03/14/2013 5:12 PM ET
Cook, Lopez willing to pitch whenever called upon
By Todd Zolecki / MLB.com
CLEARWATER, Fla. -- It is a rarity for a team to play an entire 162-game season and use only five starting pitchers.
It is why the Phillies closely watched right-handers Aaron Cook and Rodrigo Lopez in Thursday's 2-1 victory over the Pirates at Bright House Field. Nine different pitchers made starts last season for the Phils. They had seven starters in 2011, nine in '10, 12 in '09, seven in '08 and 13 in '07. The odds are Philadelphia will need more than just Cole Hamels, Cliff Lee, Roy Halladay, Kyle Kendrick and John Lannan in '13.
"Depth is always important," Phillies pitching coach Rich Dubee said. "We've always talked about that. You've got guys there with experience, for sure. We also feel that we've got some young kids knocking on the door here pretty soon."
Cook allowed one hit, one walk and struck out one in three scoreless innings. Lopez allowed three hits and struck out one in two scoreless innings. They would like to start, but both said they would be willing to pitch in a long-man role in the bullpen. That is a possibility, although the club is asking its relievers to pitch multiple innings to see who is most capable.
"I would love to start, but at this point in my career, pitching in the big leagues, there's not too many that say they get to do that every day," Cook said. "So if they give me a ball, I'll take it whenever."
Doc makes adjustments to delivery in 'pen session
CLEARWATER, Fla. -- Roy Halladay tried to fix some things with his delivery during his bullpen session Thursday morning at Bright House Field.
"He looked wonderful," Phillies pitching coach Rich Dubee said. "He looked fine."
Halladay struggled mightily in 2 2/3 innings Tuesday. He said he was lethargic because of a more intense workout routine and throwing two bullpen sessions before that start. Both Halladay and Dubee have said there are no health issues.
He is scheduled to pitch Sunday against the Orioles.
Rule 5 pick Inciarte may be club's fifth outfielder
CLEARWATER, Fla. -- Rule 5 Draft pick Ender Inciarte made the play of the day Thursday when he threw out the Pirates' Brad Hawpe at home plate in the second inning of a 2-1 victory at Bright House Field.
Inciarte, 22, could make the team as the fifth outfielder.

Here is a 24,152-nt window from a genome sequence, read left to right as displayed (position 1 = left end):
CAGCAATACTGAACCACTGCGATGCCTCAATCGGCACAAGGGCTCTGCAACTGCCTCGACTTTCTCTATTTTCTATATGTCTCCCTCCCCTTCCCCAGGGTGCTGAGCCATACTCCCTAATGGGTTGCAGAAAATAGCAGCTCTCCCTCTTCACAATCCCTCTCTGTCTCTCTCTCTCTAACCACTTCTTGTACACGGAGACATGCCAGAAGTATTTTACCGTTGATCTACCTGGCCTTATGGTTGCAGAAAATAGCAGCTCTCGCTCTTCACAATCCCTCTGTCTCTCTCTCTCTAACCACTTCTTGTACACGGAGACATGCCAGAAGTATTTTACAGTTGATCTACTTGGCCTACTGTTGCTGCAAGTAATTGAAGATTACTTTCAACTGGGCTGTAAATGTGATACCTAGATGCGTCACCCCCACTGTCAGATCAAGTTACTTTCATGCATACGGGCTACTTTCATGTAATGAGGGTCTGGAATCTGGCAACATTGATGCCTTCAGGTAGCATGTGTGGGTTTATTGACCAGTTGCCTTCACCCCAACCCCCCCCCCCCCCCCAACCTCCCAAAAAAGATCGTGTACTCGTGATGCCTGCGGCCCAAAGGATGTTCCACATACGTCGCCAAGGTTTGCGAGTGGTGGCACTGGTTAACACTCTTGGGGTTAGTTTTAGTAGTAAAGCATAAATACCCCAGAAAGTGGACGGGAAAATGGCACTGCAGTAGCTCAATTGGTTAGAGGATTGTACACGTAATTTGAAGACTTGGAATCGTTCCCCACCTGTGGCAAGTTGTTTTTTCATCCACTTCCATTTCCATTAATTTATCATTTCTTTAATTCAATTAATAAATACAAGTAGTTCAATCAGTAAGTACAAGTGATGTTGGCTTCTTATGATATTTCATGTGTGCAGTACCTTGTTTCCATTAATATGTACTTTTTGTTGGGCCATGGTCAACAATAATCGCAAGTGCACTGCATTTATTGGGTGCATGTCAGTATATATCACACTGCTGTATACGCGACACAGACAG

"It was a good play, a good throw, a tremendous throw," Phillies manager Charlie Manuel said. "He's showed good defense and speed in the outfield. If you want to know the truth, I didn't know if he was going to have a shot at him or not, but he made it up. He made a strong, hard throw -- a big league throw."
Inciarte is hitting .294 this spring.
"We'll just keep playing him," Manuel said. "We need to see him play the corners, but we also need to see him hit more. You've got to remember, the pitching is going to get better. I've seen a lot of guys walk in from the Minor Leagues and have big Spring Trainings, and then when the season starts, we're talking a different ballgame. You're also asking a kid a whole lot to be a utility player at 21 or 22 years old. I know we'll discuss it."
Eagles' Cooper, '06 pick by Phillies, takes BP
CLEARWATER, Fla. -- A former Phillies Draft pick took a few cuts in the cage Thursday at Bright House Field.
Philadelphia Eagles wide receiver Riley Cooper took batting practice before the Phillies' Grapefruit League game against the Pirates. The Phils selected Cooper in the 15th round of the 2006 First-Year Player Draft, but he did not sign and enrolled at the University of Florida, where he played baseball and football, winning two football national championships.
"It was definitely a decision I had to make, but I'm glad I made the one that I did," Cooper said. "I've done a lot and seen a lot for a 25-year-old."
Cooper, who grew up in Clearwater, later signed a contract with the Rangers, but chose to continue his football career. He said the Eagles set up Thursday for him as he films a documentary in Gainesville, Fla., about being a two-sport athlete, including being drafted by the Phillies.
"It went really good," he said of his BP experience. "It was a great experience. They kept telling me to get on top of the ball. But I'm trying to hit the ball out every time. I got a little too big [with the swing]. But the wind was blowing in hard, so I would have had more home runs."
Cooper hit one home run during BP.
"One or two, who's counting?" Cooper joked.
• Right-hander Kyle Kendrick allowed four hits, two unearned runs, one walk and struck out three in five innings in a Minor League game at Carpenter Complex. "I was happy with how I threw," he said.
• Second baseman Chase Utley went 2-for-4 on Thursday. He has been swinging the bat better in recent days.
• Closer Jonathan Papelbon struck out two in one scoreless inning. His last two appearances have been scoreless.
• Third baseman Pete Orr's solo homer in the eighth gave the Phillies the victory.
• The Phillies optioned infielder Cesar Hernandez to Minor League camp following Thursday's game. They also reassigned right-hander Justin Friend to Minor League camp. The club has 40 players remaining in big league camp: 19 pitchers, four catchers, nine infielders and eight outfielders.
Todd Zolecki is a reporter for MLB.com. This story was not subject to the approval of Major League Baseball or its clubs.